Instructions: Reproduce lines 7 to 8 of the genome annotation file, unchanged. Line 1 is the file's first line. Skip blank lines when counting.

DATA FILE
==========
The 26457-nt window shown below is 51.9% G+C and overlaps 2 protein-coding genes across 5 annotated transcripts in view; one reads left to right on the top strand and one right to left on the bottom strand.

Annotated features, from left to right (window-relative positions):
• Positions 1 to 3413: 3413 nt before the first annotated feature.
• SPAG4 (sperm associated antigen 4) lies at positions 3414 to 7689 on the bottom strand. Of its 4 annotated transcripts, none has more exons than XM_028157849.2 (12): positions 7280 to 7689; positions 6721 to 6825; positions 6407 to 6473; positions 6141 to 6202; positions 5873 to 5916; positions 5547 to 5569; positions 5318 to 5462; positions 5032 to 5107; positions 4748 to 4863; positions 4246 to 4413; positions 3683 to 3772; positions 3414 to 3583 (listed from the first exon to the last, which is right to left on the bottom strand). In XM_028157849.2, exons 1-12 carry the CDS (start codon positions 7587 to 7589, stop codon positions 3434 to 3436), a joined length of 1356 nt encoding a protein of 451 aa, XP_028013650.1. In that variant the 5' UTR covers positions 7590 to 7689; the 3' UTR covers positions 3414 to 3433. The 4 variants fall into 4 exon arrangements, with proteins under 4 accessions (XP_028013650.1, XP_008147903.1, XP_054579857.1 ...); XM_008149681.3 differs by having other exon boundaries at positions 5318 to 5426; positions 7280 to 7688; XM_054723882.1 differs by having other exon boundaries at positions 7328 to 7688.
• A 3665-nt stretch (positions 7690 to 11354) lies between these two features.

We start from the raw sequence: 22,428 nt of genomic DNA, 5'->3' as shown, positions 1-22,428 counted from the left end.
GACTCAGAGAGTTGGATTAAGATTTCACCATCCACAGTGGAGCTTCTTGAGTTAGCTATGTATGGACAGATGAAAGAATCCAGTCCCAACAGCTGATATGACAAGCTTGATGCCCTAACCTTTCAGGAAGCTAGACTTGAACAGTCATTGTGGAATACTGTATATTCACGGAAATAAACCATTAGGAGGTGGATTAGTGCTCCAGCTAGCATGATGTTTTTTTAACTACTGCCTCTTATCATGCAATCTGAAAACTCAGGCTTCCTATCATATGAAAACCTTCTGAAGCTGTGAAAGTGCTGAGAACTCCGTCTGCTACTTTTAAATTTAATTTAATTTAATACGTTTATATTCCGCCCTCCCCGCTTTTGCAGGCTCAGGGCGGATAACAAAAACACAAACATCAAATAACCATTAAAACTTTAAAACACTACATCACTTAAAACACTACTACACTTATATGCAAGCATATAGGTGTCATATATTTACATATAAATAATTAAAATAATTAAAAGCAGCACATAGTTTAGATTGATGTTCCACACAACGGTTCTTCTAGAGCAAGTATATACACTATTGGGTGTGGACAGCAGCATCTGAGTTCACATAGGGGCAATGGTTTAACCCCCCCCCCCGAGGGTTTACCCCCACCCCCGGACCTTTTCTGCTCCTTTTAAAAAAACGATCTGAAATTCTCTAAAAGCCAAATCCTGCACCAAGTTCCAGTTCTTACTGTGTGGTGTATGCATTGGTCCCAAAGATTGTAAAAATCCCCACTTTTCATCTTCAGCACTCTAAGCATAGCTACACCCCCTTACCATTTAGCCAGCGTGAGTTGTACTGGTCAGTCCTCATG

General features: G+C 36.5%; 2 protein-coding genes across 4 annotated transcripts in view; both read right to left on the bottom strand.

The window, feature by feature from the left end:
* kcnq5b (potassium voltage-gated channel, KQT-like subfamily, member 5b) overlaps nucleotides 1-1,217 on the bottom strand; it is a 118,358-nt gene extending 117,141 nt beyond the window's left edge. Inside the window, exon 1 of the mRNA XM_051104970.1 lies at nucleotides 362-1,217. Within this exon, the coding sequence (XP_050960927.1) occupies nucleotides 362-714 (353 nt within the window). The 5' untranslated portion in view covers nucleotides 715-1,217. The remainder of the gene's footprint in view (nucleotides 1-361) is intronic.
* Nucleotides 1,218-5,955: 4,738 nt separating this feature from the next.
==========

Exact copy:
GACTCAGAGAGTTGGATTAAGATTTCACCATCCACAGTGGAGCTTCTTGAGTTAGCTATGTATGGACAGATGAAAGAATCCAGTCCCAACAGCTGATATGACAAGCTTGATGCCCTAACCTTTCAGGAAGCTAGACTTGAACAGTCATTGTGGAATACTGTATATTCACGGAAATAAACCATTAGGAGGTGGATTAGTGCTCCAGCTAGCATGATGTTTTTTTAACTACTGCCTCTTATCATGCAATCTGAAAACTCAGGCTTCCTATCATATGAAAACCTTCTGAAGCTGTGAAAGTGCTGAGAACTCCGTCTGCTACTTTTAAATTTAATTTAATTTAATACGTTTATATTCCGCCCTCCCCGCTTTTGCAGGCTCAGGGCGGATAACAAAAACACAAACATCAAATAACCATTAAAACTTTAAAACACTACATCACTTAAAACACTACTACACTTATATGCAAGCATATAGGTGTCATATATTTACATATAAATAATTAAAATAATTAAAAGCAGCACATAGTTTAGATTGATGTTCCACACAACGGTTCTTCTAGAGCAAGTATATACACTATTGGGTGTGGACAGCAGCATCTGAGTTCACATAGGGGCAATGGTTTAACCCCCCCCCCCGAGGGTTTACCCCCACCCCCGGACCTTTTCTGCTCCTTTTAAAAAAACGATCTGAAATTCTCTAAAAGCCAAATCCTGCACCAAGTTCCAGTTCTTACTGTGTGGTGTATGCATTGGTCCCAAAGATTGTAAAAATCCCCACTTTTCATCTTCAGCACTCTAAGCATAGCTACACCCCCTTACCATTTAGCCAGCGTGAGTTGTACTGGTCAGTCCTCATG

General features: G+C 36.5%; 2 protein-coding genes across 4 annotated transcripts in view; both read right to left on the bottom strand.